IS A POCKET PET RIGHT FOR YOU?
Do your research before committing to a pocket pet by asking the following questions:
- What type of housing will the pet require?
- What will the pet eat? Pocket pets originally come from the wild and many have specific dietary needs.
- How much exercise and interaction do pocket pets need?
- When will the pocket pet be most active? Some will be active during the day, but others are nocturnal and may keep you up at night.
- What type of veterinary care, such as spaying or neutering and wellness visits, will the pocket pet need?
Rats make great pets, especially for families with children. Rats enjoy being housed together, so you should purchase at least two rats of the same sex to be raised together. Rats need a large, wire cage with climbing surfaces and exercise opportunities. They also need cozy places to nap, such as a nesting box.
Commercially formulated pellets are the best diet for a pet rat, plus occasional treats of fresh fruit and vegetables. Also, rats have front teeth that grow continuously and they need to chew on wood blocks to prevent overgrowth.
Rats commonly develop cancerous mammary tumors, but this risk can be decreased with an ovariohysterectomy before six months of age.
Mice, gerbils, and hamsters
Mice, gerbils, and hamsters are entertaining pets with different personalities. Hamsters tend to bite, so may not be ideal for families with small children, whereas mice and gerbils are friendlier and less likely to bite. Hamsters must be housed alone, because they will fight if kept with other hamsters. Mice and gerbils can be housed together, but female pairs are the safest cage mates, as males may become aggressive. Provide plenty of bedding to satisfy their desire to dig, tunnel, and bury food, plus additional nesting material, such as cardboard. Avoid aromatic wood shavings, which cause ocular and respiratory irritation.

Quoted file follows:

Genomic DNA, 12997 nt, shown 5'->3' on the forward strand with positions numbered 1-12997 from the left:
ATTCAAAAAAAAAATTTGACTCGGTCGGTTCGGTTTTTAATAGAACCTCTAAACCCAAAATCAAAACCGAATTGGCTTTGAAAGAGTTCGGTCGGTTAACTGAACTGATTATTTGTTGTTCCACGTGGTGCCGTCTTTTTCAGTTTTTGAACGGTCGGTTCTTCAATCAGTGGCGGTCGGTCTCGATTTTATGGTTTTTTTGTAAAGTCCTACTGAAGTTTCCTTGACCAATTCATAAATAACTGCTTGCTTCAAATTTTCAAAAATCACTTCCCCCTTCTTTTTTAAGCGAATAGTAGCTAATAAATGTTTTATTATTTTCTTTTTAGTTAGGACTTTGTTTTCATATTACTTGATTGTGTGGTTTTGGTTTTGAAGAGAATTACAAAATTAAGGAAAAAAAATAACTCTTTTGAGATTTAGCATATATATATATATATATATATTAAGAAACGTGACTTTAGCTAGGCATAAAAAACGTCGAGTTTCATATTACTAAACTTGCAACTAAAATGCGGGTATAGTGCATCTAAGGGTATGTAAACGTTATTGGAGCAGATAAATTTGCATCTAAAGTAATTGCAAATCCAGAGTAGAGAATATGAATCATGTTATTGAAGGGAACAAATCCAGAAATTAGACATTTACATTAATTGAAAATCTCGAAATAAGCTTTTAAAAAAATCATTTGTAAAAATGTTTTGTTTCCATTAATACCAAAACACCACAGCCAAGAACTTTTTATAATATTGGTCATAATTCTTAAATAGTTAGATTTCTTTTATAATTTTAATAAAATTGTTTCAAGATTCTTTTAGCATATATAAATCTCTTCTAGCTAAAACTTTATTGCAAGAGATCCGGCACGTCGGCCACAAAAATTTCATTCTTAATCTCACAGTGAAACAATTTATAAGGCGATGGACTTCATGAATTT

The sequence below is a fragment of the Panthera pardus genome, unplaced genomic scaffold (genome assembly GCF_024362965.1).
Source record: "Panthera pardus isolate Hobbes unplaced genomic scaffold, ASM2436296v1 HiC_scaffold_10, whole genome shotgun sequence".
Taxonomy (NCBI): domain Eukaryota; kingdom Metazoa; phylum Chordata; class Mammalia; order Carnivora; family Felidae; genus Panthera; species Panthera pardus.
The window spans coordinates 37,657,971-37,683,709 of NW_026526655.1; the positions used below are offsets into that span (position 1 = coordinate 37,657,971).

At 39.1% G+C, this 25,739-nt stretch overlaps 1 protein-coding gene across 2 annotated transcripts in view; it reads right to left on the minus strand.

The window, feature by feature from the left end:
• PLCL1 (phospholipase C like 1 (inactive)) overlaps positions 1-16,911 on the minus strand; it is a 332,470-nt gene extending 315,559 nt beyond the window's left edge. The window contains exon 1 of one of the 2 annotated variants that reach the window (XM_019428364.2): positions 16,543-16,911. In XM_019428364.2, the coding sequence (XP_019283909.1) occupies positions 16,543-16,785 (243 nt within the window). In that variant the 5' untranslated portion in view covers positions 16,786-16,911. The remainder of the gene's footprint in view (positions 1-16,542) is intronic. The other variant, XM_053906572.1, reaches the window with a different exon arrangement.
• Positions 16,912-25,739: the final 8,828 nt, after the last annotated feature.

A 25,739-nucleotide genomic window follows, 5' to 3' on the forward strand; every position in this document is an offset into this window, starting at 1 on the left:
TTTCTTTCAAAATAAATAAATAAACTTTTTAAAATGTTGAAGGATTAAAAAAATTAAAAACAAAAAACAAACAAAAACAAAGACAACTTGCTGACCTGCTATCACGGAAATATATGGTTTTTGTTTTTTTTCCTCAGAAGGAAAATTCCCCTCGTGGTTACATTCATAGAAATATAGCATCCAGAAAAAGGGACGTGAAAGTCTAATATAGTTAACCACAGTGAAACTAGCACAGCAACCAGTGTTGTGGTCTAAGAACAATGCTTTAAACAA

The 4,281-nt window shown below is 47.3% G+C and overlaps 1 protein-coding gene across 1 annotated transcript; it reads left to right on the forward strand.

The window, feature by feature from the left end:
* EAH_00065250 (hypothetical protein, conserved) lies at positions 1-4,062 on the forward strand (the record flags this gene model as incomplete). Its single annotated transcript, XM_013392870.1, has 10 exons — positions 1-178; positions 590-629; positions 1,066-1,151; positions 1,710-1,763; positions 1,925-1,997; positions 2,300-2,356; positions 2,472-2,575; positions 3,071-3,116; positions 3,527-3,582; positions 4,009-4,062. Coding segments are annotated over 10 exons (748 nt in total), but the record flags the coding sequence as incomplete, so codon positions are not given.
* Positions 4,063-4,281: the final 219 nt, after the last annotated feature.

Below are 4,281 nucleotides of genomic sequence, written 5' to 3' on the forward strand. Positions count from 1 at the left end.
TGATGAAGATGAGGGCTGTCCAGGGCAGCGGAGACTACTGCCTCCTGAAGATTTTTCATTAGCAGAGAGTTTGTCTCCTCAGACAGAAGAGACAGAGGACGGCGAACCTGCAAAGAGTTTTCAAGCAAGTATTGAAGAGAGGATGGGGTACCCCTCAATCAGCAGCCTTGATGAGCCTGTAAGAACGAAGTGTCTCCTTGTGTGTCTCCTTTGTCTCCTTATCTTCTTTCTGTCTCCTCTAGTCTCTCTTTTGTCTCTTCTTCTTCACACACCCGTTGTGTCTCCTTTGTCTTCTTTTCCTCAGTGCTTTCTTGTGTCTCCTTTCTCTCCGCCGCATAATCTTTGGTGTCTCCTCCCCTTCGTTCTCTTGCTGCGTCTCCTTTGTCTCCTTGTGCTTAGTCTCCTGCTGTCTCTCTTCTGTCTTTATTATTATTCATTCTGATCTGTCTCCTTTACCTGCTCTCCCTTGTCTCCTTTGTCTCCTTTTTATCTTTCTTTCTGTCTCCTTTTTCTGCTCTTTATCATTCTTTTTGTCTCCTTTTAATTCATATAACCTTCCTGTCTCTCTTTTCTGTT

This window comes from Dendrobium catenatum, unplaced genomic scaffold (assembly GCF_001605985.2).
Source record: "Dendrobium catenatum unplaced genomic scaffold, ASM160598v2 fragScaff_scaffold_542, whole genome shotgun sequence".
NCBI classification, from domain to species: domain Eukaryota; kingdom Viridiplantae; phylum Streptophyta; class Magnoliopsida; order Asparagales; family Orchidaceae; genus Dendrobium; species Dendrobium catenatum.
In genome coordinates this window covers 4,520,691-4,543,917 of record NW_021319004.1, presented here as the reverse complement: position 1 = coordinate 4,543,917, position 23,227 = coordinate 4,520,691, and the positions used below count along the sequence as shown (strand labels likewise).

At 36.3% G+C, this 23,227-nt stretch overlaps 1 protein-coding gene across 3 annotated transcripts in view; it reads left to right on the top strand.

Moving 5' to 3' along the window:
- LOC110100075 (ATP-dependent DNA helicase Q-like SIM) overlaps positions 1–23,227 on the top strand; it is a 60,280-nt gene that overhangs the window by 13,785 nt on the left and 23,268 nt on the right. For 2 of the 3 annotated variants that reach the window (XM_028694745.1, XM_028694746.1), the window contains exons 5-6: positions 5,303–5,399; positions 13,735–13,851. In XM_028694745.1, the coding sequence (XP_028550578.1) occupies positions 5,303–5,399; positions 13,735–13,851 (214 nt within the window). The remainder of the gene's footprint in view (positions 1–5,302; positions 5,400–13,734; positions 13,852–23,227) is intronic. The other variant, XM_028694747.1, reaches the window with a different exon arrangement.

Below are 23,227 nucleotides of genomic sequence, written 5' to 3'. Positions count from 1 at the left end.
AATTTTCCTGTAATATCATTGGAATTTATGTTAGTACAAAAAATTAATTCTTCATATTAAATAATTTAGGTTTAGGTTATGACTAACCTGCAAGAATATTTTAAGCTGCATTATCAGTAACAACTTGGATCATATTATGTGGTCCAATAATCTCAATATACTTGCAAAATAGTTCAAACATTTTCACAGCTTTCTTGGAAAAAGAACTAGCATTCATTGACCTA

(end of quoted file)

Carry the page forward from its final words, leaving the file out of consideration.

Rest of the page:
Guinea pigs, or cavies, are social pets that do not require a lot of care. Their best housing option is a well-ventilated wire cage with a solid floor lined with a soft material, such as fleece or towels (not terrycloth). Guinea pigs should be fed a species-specific pellet diet, and as much grass hay as they wish. In addition, guinea pigs must receive foods rich in vitamin C, such as kale, parsley, and peppers, as they cannot produce their own vitamin C. Because the pellets lose vitamin C over time, it is necessary to supplement vitamin C daily – the easiest way is to get human chewable vitamin C (not gummies) in 500 mg tablets and give each pig ½ chewable daily when well (increase to 1 whole chewable when ill, injured, stressed, etc.). Excess will leave the body in urine; deficiency will cause scurvy.
Chinchillas are quiet, shy animals who do best if housed with at least one other chinchilla. Their nocturnal nature means they likely will sleep through the day, so a nesting box or hiding area where they can rest is essential. Chinchillas should be fed grass-based pellets and hay to help wear down their continuously growing teeth. Chinchillas need dust baths several times a week. Provide a box or tray with dust made specifically to absorb oil and dirt from their fur.
Hedgehogs are nocturnal, shy pets that don’t enjoy human interaction and prefer to hide and burrow. Hedgehogs are covered in sharp spines, making them difficult to handle safely.
Sugar gliders are social, nocturnal marsupials who should be housed in groups, because otherwise they become depressed. Sugar gliders need a tall wire cage supplemented with branches and hiding places where they can sleep during the day.